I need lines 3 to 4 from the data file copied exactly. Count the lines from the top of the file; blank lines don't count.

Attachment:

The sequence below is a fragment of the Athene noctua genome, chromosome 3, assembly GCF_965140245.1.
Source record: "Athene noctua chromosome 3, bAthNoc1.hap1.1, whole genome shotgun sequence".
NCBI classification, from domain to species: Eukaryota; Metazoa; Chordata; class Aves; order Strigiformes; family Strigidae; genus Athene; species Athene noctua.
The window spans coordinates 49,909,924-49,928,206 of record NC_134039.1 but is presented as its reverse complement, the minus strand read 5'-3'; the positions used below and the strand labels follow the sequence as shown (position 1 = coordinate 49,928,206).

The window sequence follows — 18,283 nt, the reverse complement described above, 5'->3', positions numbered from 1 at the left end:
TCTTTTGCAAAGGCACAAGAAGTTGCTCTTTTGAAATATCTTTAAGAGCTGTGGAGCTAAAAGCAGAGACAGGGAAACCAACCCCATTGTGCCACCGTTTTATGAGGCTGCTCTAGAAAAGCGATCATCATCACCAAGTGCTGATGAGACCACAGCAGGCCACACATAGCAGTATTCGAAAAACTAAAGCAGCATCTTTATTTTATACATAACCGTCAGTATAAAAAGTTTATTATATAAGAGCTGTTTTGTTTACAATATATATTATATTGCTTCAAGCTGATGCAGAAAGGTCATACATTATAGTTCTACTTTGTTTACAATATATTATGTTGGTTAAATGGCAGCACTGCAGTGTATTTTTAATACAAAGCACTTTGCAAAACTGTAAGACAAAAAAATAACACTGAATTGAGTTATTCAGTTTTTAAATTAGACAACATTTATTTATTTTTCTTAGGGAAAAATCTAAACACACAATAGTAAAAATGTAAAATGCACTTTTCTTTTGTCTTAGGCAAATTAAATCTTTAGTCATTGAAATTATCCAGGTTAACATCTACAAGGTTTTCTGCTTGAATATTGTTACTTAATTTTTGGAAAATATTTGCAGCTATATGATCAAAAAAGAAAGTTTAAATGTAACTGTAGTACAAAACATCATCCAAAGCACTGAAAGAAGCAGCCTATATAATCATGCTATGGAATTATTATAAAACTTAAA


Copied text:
NCBI classification, from domain to species: Eukaryota; Metazoa; Chordata; class Aves; order Strigiformes; family Strigidae; genus Athene; species Athene noctua.
The window spans coordinates 49,909,924-49,928,206 of record NC_134039.1 but is presented as its reverse complement, the minus strand read 5'-3'; the positions used below and the strand labels follow the sequence as shown (position 1 = coordinate 49,928,206).